Pig prices have had a better year but need to rise another 10% to give producers some hope for the future, South East Farmer has been told.

Jack Bosworth, part of the F J Bosworth and sons family business at Spains Hall Farm, near Chelmsford in Essex, said prices had been rising steadily since hitting a rock bottom £1.41 per kilo in March of this year.

“In November last year pigs sold from one of our units averaged £1.63 a kilo. A year on they are selling at £1.99, which is 36p per kilo higher and a lot better than the March price, but it needs to keep rising,” he said.

“Inputs have also been going up, with the extra cost of feed taking about 15 or 16p per kilo out of that 36p, along with loan costs – say another 2p a kilo – and then rising energy costs.  In the end things are slightly better, but it’s still a struggle.

“We need to see at least another 10% on the price to see the start of a recovery. £2.20 a kilo would put us in a decent place, but we are running a modern and efficient unit; others are likely to need the price to be closer to £2.40 to be comfortable.”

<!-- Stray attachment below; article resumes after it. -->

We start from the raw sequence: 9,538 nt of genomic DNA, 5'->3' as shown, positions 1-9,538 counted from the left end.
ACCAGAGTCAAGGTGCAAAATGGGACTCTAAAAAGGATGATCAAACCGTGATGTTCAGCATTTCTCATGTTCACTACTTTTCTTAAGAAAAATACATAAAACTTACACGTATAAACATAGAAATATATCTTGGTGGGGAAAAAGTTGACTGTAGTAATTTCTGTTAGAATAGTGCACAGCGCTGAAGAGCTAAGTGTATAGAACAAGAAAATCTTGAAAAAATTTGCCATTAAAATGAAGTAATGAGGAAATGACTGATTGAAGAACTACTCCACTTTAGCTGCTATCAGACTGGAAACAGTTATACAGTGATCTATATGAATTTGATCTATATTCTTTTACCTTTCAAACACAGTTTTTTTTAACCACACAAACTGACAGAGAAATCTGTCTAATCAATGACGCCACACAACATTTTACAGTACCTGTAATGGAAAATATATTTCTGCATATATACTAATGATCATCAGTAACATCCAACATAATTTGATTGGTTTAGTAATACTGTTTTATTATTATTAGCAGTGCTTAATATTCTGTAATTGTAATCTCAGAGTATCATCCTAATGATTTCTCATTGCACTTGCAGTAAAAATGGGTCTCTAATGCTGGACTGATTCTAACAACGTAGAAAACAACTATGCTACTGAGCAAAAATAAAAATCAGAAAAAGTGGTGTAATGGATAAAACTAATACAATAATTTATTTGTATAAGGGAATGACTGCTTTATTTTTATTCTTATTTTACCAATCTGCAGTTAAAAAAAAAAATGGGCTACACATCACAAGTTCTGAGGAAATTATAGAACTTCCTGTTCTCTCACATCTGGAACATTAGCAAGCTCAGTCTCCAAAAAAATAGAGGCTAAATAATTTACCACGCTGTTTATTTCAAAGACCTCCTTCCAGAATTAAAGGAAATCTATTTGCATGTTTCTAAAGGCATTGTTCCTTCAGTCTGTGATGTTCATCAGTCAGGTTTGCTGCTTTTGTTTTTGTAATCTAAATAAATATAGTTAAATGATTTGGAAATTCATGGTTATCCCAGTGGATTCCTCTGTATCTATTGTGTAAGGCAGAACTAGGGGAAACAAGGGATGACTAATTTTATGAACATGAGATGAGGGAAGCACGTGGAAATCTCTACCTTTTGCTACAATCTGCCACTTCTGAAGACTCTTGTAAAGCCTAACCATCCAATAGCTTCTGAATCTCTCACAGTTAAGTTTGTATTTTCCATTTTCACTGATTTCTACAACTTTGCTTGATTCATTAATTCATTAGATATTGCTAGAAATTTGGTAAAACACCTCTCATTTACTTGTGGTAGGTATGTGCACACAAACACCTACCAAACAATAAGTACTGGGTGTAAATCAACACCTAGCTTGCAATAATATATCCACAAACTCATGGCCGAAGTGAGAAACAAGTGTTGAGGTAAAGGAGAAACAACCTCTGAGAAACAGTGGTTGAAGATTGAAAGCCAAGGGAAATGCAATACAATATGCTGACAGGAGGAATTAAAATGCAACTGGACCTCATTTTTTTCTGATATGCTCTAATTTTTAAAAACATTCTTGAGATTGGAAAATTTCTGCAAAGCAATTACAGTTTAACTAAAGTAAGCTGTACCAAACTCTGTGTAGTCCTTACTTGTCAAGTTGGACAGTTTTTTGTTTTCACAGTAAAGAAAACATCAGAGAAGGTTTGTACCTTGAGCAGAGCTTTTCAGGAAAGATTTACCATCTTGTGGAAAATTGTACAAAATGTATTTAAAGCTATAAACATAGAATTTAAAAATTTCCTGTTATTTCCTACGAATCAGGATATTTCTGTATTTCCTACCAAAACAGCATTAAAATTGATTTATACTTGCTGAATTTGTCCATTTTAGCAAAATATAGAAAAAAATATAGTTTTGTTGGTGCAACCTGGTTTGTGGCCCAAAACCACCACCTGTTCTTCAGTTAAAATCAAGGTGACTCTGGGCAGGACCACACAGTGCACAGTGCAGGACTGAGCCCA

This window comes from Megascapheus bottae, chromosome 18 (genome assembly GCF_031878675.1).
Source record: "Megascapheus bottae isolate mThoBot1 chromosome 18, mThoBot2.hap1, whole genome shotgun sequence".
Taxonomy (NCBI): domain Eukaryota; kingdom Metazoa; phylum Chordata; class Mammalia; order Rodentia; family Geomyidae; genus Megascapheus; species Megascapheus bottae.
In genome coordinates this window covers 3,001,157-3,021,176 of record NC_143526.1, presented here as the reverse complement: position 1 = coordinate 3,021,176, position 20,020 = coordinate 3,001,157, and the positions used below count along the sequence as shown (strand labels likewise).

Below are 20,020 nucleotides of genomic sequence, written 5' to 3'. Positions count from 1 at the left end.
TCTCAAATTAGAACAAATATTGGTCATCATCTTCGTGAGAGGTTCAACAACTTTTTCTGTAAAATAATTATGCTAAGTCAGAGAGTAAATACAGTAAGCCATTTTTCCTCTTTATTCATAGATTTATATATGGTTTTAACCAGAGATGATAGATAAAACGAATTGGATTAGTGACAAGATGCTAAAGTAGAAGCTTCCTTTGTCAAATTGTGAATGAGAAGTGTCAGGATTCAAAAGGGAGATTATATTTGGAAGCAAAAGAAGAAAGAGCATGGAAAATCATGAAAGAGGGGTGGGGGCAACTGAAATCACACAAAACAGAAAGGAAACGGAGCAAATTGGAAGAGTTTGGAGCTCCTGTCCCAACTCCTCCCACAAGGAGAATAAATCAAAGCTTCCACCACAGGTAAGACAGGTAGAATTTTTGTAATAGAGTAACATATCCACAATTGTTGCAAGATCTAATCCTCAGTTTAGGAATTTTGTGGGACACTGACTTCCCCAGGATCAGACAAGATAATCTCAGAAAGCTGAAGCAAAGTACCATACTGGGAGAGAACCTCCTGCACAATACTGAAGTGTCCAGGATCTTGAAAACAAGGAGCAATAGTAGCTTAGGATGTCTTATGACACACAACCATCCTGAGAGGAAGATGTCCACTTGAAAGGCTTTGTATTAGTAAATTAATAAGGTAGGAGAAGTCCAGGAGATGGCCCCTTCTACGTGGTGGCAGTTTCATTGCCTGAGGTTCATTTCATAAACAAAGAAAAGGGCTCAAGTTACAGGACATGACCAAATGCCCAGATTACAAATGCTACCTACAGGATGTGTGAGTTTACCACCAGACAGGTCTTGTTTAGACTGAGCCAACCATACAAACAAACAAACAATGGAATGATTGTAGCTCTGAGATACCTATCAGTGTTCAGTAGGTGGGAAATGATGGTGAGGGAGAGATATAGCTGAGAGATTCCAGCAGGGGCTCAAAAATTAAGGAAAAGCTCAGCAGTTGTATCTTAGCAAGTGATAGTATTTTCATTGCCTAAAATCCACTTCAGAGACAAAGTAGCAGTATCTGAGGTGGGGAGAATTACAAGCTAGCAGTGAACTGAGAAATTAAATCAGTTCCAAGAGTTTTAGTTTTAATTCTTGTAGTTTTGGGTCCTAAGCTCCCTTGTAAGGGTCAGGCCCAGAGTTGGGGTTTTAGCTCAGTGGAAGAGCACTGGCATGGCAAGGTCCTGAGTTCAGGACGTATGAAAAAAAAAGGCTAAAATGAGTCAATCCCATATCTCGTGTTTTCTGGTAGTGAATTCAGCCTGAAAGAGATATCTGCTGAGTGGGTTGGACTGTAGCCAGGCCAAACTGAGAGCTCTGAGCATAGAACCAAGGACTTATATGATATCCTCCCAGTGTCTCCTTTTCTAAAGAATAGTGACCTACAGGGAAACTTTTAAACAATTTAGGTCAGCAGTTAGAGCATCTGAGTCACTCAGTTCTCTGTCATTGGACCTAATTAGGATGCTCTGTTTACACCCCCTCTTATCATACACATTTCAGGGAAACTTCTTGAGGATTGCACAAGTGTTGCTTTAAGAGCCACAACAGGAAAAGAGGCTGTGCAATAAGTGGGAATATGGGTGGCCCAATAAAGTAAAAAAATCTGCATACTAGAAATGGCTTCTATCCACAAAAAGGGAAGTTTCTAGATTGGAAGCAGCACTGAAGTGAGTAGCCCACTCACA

Looking forward, Jack said the industry was keen to see the results of DEFRA’s consultation on fairness in the supply chain and for positive measures to be brought forward. “And we need to continue to encourage people to eat home grown pork,” he added.

Figures released by the Agriculture and Horticulture Development Board suggested that the average price per kilo had fallen below £2 for the first time since mid-September, with the fall attributed to particularly low prices being paid by some large national processors. AHDB figures suggest prices hit a high of 200.72 per kilo in November.

The National Pig Association (NPA) said the UK price remained under pressure from significantly cheaper EU imports, despite increased values in key producers Germany, Belgium and the Netherlands.